Blaine's sitting with his legs pulled back underneath him; eyes dark with something teetering on lust and love.
"'Cause I've been read for a while now. Though, I don't want to push you into anything you aren't ready for. Because I've never been ready for anything, either, before you and all of a sudden I'm so ready, so sure that I want you and your heart and I want to cherish you more than anyone else does. Because, gosh Kurt, you're so amazing and kind and I love everything that makes you the person you are." Blaine's face is so somber, tears gathering somewhere in his eyes, his heart opened up and waiting. (He's always waiting to be loved back.)
Kurt's holding his breath. A million emotions running through his mind. But the only one he can't let go of is blaineblaineblaine and his heart swells four times bigger than normal.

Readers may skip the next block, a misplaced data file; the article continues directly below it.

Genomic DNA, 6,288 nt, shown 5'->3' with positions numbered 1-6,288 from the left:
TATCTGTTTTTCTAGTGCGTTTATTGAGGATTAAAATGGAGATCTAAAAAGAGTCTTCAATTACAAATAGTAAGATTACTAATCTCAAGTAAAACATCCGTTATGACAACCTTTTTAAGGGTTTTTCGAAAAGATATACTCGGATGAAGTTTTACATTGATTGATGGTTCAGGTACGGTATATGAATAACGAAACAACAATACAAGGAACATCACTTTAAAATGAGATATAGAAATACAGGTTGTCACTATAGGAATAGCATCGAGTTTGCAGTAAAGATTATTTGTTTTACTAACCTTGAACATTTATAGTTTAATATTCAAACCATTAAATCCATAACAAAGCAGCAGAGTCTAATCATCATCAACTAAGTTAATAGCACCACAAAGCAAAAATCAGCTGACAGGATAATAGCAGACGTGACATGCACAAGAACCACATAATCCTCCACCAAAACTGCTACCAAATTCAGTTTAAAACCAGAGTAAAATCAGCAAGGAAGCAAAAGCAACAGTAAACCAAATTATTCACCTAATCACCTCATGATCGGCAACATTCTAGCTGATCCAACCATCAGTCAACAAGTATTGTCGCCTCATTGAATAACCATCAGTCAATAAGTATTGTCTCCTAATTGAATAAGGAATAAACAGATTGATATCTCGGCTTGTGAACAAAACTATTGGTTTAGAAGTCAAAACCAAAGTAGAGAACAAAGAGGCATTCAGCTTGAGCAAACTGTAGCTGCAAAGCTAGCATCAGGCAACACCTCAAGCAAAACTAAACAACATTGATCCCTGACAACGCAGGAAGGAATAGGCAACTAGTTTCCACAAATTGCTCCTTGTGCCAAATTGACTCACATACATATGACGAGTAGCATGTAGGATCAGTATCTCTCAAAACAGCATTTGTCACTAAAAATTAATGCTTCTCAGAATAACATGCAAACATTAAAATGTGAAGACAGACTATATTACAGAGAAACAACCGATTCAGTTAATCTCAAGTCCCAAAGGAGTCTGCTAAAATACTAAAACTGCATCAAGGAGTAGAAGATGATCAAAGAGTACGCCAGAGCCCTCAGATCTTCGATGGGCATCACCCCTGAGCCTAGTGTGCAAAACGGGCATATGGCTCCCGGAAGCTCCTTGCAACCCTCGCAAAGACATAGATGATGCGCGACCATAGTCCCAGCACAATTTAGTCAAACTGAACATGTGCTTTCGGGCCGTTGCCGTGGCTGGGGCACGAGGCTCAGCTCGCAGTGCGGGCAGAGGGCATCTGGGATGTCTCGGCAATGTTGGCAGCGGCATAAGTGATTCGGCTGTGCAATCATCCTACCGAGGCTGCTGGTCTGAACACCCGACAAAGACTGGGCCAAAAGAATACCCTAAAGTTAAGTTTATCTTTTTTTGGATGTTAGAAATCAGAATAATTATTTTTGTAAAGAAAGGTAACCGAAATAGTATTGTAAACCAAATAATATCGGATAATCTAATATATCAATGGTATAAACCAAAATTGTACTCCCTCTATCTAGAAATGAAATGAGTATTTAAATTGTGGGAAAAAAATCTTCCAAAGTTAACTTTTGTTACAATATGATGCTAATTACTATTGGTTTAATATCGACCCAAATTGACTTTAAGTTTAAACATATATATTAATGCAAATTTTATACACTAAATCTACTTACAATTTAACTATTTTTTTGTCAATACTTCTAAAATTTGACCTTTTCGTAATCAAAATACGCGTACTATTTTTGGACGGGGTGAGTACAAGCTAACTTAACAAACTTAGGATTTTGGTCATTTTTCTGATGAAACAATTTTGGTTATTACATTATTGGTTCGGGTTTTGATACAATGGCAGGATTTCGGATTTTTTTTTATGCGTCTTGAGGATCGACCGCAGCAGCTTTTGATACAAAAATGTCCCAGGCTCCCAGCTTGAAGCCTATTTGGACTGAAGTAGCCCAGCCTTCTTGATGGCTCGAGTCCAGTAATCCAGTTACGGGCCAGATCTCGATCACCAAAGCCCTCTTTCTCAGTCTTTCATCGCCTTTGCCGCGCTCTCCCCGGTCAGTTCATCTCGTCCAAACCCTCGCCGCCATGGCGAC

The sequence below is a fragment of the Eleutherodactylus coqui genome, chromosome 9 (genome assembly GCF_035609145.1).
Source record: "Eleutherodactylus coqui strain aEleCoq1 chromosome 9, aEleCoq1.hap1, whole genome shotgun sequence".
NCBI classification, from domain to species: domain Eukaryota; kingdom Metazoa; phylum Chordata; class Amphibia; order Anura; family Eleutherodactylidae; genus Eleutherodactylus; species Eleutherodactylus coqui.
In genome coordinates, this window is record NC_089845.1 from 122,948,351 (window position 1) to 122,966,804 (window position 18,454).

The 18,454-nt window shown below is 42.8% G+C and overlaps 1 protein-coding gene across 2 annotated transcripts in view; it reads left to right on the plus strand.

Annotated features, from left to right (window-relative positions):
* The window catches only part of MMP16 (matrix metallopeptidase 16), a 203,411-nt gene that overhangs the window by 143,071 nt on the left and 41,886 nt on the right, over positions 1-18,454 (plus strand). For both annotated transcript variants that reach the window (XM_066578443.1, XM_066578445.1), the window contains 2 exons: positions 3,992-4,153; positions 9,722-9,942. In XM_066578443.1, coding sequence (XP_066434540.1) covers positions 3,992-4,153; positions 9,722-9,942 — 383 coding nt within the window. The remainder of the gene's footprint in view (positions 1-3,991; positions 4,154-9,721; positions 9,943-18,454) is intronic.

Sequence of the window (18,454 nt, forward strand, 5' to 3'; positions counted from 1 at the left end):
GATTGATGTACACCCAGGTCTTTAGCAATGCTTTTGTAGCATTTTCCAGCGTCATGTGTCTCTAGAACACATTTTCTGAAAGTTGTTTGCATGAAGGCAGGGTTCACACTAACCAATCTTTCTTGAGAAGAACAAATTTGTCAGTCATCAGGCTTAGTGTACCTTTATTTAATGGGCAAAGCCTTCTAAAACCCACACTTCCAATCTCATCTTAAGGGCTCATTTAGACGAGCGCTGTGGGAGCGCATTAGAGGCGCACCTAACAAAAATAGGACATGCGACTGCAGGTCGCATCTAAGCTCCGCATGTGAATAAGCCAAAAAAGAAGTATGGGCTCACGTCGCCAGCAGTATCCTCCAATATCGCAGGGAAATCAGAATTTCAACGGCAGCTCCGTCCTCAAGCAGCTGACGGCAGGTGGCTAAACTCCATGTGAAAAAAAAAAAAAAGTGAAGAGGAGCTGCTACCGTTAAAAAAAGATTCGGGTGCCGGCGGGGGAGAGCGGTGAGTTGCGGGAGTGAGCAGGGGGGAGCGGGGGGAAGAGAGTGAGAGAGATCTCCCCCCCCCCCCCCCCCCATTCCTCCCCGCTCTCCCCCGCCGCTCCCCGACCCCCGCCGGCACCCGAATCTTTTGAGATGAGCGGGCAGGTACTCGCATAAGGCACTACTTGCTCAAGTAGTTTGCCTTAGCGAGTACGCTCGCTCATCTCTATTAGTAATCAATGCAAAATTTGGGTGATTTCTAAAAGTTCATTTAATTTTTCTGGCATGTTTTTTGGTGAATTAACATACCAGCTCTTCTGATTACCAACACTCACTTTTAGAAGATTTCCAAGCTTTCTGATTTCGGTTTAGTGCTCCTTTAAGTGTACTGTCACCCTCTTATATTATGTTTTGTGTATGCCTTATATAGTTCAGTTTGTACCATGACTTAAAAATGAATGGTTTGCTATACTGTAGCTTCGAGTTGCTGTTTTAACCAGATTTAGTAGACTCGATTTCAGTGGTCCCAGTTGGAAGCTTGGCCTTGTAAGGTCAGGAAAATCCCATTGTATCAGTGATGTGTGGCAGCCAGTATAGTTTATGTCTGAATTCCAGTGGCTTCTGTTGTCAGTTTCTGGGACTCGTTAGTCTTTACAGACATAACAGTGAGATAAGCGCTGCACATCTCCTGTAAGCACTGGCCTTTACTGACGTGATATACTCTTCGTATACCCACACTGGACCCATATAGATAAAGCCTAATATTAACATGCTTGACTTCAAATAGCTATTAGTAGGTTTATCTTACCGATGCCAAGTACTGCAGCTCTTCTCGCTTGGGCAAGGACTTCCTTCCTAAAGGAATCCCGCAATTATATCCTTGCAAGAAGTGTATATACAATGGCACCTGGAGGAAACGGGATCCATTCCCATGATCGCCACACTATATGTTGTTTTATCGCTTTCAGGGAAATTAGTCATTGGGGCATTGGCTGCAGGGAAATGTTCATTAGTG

"I'm ready. K...Kiss me." He barely breathes out.
They meet somewhere in the middle, books cutting into their knees; Blaine's hands rest on either side of Kurt's face and Kurt doesn't know where to put his hands because he's never done this before. But there's reassurance in Blaine's eyes before they kiss and it makes it all better.
(Kurt tastes like coffee, spearmint, and just everything Blaine ever thought he could taste like; the good stuff.)
Kurt calls him his boyfriend two days later when he orders coffee for them.
He tells the girl behind the counter, "I'd like a vanilla latte and my boyfriend would like a coffee, black, with creamer." He doesn't have to say it, but he does and it makes him feel good, really good. (Blaine's his, and he's Blaine's.)
Blaine's sure he could die right then and he'd leave the world happier than when he came.